# Tiling with incommensurate triangles

Say that two triangles are incommensurate if they do not share an edge length or a vertex angle, and their areas differ. Suppose you'd like to tile the plane with pairwise incommensurate triangles. I can think of at least one strategy.

Spiral out from an initial triangle in the pattern depicted below, with the red extensions chosen to avoid length/angle/area coincidences with all previously constructed triangles.

The central $$\triangle$$ is slightly non-equilateral. All $$\triangle$$s incommensurate.
It seems clear that this approach could work, although it might not be straightforward to formalize to guarantee incommensurate triangles. Which brings me to my question:

Q. What is a scheme that details a lattice tiling—all vertices at points of $$\mathbb{Z}^2$$—composed of pairwise incommensurate triangles?

This requires a more explicit design that effectively describes the triangle corner coordinates in a way that makes it evident that no lengths/angles/areas are duplicated. Without such a clear description, it is not even immediately evident (to me) that it is possible.

The same question may be asked for incommensurate simplex tilings with vertices in $$\mathbb{Z}^d$$.

• Do four zigzags (one for each quadrant, (1,0) to (0,1) to (x,0) to (0,y) and so on), where if need be record all lengths involved, and choose the next x and y to leave room for lengths for the other zigzags. (You may need to divide areas or follow pattern 2 discretely, but a zigzag should work.) Busy packing, I'll let you fill in. Gerhard "Going Down Under, American Style" Paseman, 2018.07.29. – Gerhard Paseman Jul 29 '18 at 22:04
• @Gerhard, if I understand your description, you have two triangles sharing the edge joining $(1,0)$ and $(0,1)$, so the triangles don't meet Joseph's definition of incommensurate. – Gerry Myerson Jul 29 '18 at 22:48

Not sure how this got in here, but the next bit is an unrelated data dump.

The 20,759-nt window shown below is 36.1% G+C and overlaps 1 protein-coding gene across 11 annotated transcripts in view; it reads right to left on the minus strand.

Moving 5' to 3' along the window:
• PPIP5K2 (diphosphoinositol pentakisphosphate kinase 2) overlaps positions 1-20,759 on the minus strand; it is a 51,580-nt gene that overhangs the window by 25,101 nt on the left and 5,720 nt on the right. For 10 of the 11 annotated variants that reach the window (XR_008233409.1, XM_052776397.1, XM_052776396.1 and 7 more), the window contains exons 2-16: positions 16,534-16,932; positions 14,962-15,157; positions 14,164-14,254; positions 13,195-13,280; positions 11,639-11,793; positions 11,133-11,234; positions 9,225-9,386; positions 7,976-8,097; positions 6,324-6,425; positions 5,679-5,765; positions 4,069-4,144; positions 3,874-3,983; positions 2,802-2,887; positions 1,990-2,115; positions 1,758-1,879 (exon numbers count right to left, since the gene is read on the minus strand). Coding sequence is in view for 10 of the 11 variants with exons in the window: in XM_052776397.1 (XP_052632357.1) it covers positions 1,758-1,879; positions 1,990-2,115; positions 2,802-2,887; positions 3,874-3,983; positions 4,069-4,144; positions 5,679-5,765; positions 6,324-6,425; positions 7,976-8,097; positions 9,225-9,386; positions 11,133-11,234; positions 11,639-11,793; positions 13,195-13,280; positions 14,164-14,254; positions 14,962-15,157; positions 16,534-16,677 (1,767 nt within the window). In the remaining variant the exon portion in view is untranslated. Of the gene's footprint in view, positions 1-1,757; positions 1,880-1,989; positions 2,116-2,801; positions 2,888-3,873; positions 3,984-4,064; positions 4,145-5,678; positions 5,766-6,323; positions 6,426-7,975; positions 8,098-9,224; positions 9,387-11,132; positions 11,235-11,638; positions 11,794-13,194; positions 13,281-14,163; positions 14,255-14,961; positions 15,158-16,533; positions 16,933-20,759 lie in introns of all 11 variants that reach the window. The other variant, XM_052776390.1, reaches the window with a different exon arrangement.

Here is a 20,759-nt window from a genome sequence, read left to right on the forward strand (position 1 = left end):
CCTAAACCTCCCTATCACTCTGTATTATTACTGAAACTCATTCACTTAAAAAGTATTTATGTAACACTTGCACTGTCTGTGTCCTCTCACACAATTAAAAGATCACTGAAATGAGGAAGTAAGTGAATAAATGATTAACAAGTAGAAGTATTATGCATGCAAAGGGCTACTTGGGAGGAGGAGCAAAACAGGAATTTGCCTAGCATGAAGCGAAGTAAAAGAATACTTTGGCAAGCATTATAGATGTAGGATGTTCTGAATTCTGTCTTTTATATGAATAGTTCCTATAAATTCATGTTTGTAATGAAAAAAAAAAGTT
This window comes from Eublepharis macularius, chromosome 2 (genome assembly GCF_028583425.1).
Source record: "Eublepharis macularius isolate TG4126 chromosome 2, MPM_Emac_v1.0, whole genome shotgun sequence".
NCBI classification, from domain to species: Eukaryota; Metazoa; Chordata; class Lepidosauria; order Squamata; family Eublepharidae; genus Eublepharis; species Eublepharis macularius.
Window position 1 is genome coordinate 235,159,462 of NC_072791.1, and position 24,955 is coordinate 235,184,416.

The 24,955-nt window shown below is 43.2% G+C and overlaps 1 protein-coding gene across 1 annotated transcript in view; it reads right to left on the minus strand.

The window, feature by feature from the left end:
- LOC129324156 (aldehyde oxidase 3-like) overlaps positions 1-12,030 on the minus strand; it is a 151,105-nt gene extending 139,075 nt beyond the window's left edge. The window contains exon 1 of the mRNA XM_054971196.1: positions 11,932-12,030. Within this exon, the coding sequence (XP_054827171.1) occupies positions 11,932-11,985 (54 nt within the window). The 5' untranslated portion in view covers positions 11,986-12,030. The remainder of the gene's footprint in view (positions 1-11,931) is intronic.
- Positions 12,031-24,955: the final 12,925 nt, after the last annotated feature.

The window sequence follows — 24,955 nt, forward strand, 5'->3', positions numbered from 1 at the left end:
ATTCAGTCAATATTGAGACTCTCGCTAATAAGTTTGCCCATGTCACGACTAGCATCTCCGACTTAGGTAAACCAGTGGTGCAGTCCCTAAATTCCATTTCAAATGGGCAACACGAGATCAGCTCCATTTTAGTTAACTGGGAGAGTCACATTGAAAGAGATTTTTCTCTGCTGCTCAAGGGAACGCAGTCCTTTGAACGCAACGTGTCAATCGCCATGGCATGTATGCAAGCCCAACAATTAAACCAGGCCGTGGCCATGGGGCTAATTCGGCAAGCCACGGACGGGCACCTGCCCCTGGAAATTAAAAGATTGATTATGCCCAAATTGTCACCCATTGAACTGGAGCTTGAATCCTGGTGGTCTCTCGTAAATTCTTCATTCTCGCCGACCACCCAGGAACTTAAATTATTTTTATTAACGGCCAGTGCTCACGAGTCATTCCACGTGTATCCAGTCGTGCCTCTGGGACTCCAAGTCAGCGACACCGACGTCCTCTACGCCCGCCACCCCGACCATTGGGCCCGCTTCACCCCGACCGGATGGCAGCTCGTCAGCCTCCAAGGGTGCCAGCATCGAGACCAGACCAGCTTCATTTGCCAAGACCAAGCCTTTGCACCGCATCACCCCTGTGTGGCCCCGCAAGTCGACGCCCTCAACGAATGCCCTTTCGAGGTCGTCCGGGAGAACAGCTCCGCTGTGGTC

• Right. Neither does Joseph's first method. However, with an outward triangular spiral, there is still a chance. Gerhard "Maybe One Guess Will Work" Paseman, 2018.07.29. – Gerhard Paseman Jul 29 '18 at 23:17
• Why does "displacing corners" lead to incommensurate tilings? Based on the picture, it appears that every edge is shared by two triangles, so... – Victor Protsak Jul 29 '18 at 23:19
• @JoelDavidHamkins: Finally fixed the coloring when this was bumped to the front page. – Joseph O'Rourke Jan 12 at 19:31

Edit: This is a solution for non-commensurate side lengths only. The question also asks for non-commensurate angles, which this example does not provide.

I follow your approach. I start with a triangle with points in $$\mathbb{Z}^2$$ and add three incommensurate triangles, which leads to a new large triangle that is congruent to the first one and has points in $$\mathbb{Z}^2$$. We can repeat this process to tile the plane.

The first points are $$A(0,0), B(2,0), C(2,1)$$ as in the following image.

We now add three new points $$A'(-4,0), B'(2,-14), C'(24,12)$$ on the rays. We note:

(1) All new side lengths are strictly larger than the side lengths of the triangle $$A,B,C$$.

(2) All new side lengths are distinct (exercise).

(3) The new triangle $$\Delta C'A'B'$$ is congruent to $$\Delta ABC$$, in fact there is a right angle at $$A'$$ and the side $$A'C'$$ is double as large than $$A'B'$$.

The new arrangement of the four triangles is incommensurate by (1) and (2).

We can now repeat this process. Since (3) holds, we can use the congruency from $$\Delta ABC$$ to $$\Delta A'B'C'$$ to get the next larger triangle. By (1), all new lengths are larger than all old lengths and the new lengths are also distinct by (2). Moreover all points lie on $$\mathbb{Z}^2$$.

We can fill up all of $$\mathbb{R}^2$$ with incommensurate triangles.